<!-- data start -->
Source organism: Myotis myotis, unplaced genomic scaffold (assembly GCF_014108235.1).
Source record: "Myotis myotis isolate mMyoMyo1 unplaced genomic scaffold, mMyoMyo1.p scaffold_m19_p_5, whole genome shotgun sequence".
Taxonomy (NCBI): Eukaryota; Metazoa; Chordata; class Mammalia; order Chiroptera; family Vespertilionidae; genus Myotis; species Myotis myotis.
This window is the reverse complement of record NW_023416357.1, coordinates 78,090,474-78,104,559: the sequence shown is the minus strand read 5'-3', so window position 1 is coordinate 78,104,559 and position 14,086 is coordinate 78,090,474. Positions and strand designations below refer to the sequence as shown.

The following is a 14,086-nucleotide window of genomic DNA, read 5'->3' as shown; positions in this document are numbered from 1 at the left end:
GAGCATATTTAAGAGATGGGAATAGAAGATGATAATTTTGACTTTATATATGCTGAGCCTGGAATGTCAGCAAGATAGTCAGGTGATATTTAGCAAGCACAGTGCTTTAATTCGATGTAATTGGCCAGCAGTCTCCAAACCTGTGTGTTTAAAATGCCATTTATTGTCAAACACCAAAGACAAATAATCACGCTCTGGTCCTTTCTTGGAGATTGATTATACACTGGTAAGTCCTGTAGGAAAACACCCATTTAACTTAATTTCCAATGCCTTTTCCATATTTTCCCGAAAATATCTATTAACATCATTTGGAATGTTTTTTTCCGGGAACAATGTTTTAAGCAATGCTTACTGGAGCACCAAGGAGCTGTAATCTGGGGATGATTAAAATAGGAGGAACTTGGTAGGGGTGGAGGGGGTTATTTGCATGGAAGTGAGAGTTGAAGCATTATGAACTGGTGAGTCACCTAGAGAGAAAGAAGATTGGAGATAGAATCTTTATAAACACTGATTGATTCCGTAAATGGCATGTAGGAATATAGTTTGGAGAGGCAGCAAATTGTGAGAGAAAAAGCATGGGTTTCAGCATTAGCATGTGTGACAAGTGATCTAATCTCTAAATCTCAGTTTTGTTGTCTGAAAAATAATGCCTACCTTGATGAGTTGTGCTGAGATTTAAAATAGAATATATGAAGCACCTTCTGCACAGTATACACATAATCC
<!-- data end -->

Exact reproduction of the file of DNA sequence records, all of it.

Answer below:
Source organism: Myotis myotis, unplaced genomic scaffold (assembly GCF_014108235.1).
Source record: "Myotis myotis isolate mMyoMyo1 unplaced genomic scaffold, mMyoMyo1.p scaffold_m19_p_5, whole genome shotgun sequence".
Taxonomy (NCBI): Eukaryota; Metazoa; Chordata; class Mammalia; order Chiroptera; family Vespertilionidae; genus Myotis; species Myotis myotis.
This window is the reverse complement of record NW_023416357.1, coordinates 78,090,474-78,104,559: the sequence shown is the minus strand read 5'-3', so window position 1 is coordinate 78,104,559 and position 14,086 is coordinate 78,090,474. Positions and strand designations below refer to the sequence as shown.

The following is a 14,086-nucleotide window of genomic DNA, read 5'->3' as shown; positions in this document are numbered from 1 at the left end:
GAGCATATTTAAGAGATGGGAATAGAAGATGATAATTTTGACTTTATATATGCTGAGCCTGGAATGTCAGCAAGATAGTCAGGTGATATTTAGCAAGCACAGTGCTTTAATTCGATGTAATTGGCCAGCAGTCTCCAAACCTGTGTGTTTAAAATGCCATTTATTGTCAAACACCAAAGACAAATAATCACGCTCTGGTCCTTTCTTGGAGATTGATTATACACTGGTAAGTCCTGTAGGAAAACACCCATTTAACTTAATTTCCAATGCCTTTTCCATATTTTCCCGAAAATATCTATTAACATCATTTGGAATGTTTTTTTCCGGGAACAATGTTTTAAGCAATGCTTACTGGAGCACCAAGGAGCTGTAATCTGGGGATGATTAAAATAGGAGGAACTTGGTAGGGGTGGAGGGGGTTATTTGCATGGAAGTGAGAGTTGAAGCATTATGAACTGGTGAGTCACCTAGAGAGAAAGAAGATTGGAGATAGAATCTTTATAAACACTGATTGATTCCGTAAATGGCATGTAGGAATATAGTTTGGAGAGGCAGCAAATTGTGAGAGAAAAAGCATGGGTTTCAGCATTAGCATGTGTGACAAGTGATCTAATCTCTAAATCTCAGTTTTGTTGTCTGAAAAATAATGCCTACCTTGATGAGTTGTGCTGAGATTTAAAATAGAATATATGAAGCACCTTCTGCACAGTATACACATAATCC